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Media > Newsletters > Law Enforcement Bulletin > October 2013 > The “Reality” of Cold Cases

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The “Reality” of Cold Cases

With the craze of reality TV, shows like “Cops” have become a social phenomenon. Now reality TV has set out to solve cold cases with “Cold Case Files” on A&E and “Cold Justice” on TNT.

In Ohio, estimates put the number of unsolved homicides at more than 5,000, many of which are considered cold. These cases require time, money, skill, technology, and sometimes a little luck to solve. Once DNA technology became common in police investigations, many cold cases were solved by this new science. Today’s cold cases are often those with no evidence of DNA.

“This stuff is really hard. The science or evidence is just not there in these cases,” said Ben Suver, a special agent supervisor with the Attorney General’s Bureau of Criminal Investigation (BCI). Suver coordinates the Ohio Unsolved Homicides Initiative that Attorney General Mike DeWine launched last fall.

While reality TV shows can offer time, money, and resources for cold case investigations, a break is more likely to come from a new piece of evidence or witness. TV shows are looking for solvable cases that can deliver big drama and ratings. For example, in its first show, “Cold Justice” got a confession from a long-lost killer.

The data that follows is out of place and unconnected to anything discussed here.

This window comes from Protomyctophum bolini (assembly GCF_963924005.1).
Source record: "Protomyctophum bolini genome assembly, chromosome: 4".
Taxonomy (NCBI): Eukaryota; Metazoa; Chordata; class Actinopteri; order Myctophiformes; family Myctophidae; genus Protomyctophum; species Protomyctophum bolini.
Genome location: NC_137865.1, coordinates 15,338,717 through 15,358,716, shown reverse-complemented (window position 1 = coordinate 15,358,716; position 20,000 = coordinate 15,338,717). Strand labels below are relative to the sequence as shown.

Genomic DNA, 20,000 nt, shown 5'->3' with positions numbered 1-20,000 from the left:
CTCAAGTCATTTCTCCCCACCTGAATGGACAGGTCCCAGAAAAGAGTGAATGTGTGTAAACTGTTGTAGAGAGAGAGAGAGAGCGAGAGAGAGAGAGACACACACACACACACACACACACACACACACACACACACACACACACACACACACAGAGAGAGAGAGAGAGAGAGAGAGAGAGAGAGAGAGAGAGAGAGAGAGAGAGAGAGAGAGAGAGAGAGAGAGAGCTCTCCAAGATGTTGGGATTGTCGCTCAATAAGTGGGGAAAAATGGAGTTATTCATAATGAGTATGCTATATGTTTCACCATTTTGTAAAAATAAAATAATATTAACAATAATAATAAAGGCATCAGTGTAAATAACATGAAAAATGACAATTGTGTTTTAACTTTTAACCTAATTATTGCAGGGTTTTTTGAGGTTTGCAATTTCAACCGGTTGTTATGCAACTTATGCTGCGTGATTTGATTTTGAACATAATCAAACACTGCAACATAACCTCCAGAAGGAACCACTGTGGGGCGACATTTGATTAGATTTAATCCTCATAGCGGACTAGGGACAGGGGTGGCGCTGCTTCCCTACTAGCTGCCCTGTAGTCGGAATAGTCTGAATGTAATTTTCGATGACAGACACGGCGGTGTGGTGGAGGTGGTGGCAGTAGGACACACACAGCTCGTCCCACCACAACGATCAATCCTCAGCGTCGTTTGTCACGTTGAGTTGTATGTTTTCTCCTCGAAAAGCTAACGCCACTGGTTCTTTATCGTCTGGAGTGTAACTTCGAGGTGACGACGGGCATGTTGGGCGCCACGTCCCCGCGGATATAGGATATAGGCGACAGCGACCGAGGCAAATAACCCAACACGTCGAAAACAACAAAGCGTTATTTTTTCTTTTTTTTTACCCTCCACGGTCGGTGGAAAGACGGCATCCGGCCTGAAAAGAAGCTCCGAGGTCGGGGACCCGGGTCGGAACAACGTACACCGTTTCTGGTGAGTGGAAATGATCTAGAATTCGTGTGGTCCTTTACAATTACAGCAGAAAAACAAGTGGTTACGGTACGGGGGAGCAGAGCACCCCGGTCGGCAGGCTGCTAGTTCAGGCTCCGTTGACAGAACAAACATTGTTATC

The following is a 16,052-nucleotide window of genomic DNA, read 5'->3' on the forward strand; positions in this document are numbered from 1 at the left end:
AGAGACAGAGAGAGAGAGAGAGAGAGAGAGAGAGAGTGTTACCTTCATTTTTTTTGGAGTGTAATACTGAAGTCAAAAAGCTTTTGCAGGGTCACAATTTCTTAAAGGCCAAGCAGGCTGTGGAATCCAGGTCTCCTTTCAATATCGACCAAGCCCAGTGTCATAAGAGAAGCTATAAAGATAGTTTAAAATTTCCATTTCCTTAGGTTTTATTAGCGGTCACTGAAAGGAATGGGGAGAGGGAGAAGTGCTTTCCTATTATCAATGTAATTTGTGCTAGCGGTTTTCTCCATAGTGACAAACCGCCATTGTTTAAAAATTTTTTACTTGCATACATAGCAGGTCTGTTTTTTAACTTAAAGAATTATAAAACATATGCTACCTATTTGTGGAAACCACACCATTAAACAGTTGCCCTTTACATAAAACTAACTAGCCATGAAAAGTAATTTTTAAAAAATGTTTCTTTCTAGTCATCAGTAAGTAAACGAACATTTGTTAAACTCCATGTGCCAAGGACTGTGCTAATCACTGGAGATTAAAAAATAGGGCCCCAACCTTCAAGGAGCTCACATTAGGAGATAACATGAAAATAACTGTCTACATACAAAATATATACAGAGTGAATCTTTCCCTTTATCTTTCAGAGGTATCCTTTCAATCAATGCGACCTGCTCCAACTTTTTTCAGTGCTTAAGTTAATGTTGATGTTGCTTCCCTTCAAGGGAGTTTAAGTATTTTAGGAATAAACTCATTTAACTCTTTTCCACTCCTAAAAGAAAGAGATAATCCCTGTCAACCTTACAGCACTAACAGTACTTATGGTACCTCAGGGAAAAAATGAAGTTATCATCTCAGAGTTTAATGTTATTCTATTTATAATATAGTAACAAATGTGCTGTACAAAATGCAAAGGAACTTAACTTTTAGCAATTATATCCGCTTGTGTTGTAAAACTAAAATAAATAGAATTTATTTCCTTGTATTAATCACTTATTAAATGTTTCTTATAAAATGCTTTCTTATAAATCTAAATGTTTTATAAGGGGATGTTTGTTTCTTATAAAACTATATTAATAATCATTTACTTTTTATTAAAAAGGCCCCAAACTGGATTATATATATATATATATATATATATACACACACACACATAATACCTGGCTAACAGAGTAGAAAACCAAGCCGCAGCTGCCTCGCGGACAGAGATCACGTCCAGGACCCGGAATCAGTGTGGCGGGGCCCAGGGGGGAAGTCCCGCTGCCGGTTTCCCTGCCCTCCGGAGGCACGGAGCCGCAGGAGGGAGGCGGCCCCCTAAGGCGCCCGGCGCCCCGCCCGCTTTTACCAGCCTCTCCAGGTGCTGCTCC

But before considering inviting cameras into an investigation, law enforcement should call the local prosecutor to discuss ethical and procedural implications.

“When bringing in the media, even to outline a case on the news, there are issues that should be discussed because of potential impact on the investigation,” Suver said. “The last thing an investigator wants is for a defense attorney to stand up and tell a jury that the police department made a mockery of the investigation because a TV crew was involved, even if everything was done correctly and by the book.”

With the help of local agencies, BCI maintains a database of unsolved homicides in Ohio at The database provides details and photos related to unsolved crimes and gives the public an opportunity to submit tips.

Since the initiative was launched last year, more than 1,640 cases have been added to the database. The Attorney General’s Office also routinely features a case from the database on its website, bringing increased visibility.

BCI also can be a second set of eyes on cold cases and help smaller departments review, clean up, and digitize case files. This process can include reviewing and retesting evidence, contacting and interviewing witnesses, and running old fingerprints.

“Even if a reopened investigation doesn’t solve the crime, the review is valuable to investigators to make sure the case is exhausted,” Suver said.

For more information: To request that an unsolved homicide be included in BCI’s statewide database, visit, contact BCI at 855-BCI-OHIO (224-6446), or e-mail

On Nov. 12–13, 2013, BCI will host a training on Unsolved Homicide Investigative Strategies and Resources at Bowling Green State University. For more information or to register, visit and search for “unsolved homicides.”

Additional Reading: National Public Radio profiles TNT’s “Cold Justice.”

Jennifer Anne Adair
Senior Assistant Attorney General
Deputy General Counsel for Law Enforcement Initiatives